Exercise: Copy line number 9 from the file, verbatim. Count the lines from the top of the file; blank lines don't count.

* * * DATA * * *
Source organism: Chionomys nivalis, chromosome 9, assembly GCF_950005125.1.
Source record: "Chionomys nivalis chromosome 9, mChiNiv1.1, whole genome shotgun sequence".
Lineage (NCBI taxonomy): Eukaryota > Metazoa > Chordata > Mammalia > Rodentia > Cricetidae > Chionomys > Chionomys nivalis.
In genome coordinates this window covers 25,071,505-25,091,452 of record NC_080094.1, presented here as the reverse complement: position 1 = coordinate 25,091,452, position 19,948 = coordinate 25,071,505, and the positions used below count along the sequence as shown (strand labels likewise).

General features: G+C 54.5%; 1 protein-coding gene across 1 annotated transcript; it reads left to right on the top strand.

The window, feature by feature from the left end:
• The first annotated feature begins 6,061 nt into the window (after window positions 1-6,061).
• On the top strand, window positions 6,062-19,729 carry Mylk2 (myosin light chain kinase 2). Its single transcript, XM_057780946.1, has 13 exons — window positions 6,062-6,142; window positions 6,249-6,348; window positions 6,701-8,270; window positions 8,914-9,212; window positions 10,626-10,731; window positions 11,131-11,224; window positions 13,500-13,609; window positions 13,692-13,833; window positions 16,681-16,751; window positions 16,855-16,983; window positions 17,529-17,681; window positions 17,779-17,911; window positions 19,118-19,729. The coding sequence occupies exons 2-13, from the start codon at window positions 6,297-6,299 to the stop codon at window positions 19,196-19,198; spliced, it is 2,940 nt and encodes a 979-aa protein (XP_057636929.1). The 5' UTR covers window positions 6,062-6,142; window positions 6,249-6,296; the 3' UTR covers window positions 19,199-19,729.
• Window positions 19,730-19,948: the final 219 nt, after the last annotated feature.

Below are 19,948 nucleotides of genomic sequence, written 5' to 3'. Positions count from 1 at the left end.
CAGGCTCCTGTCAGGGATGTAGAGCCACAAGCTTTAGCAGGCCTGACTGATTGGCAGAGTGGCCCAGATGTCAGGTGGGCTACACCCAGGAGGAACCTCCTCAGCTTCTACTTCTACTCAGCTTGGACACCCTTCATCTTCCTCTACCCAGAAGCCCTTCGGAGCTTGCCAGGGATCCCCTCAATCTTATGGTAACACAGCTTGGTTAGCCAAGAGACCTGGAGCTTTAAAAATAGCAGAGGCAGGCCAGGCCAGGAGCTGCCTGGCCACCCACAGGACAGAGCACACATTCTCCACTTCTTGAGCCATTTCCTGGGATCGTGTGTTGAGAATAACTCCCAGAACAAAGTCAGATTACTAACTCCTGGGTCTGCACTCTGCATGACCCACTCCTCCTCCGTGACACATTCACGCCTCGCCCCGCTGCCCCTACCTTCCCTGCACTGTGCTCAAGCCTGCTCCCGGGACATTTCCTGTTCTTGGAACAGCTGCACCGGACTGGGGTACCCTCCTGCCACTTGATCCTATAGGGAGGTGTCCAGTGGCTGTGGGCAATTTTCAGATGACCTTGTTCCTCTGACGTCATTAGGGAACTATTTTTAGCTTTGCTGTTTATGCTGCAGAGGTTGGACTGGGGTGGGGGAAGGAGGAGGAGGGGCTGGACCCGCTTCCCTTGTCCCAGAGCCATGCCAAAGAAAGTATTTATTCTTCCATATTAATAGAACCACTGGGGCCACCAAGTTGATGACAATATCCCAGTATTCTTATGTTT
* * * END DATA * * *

• Window positions 19,730-19,948: the final 219 nt, after the last annotated feature.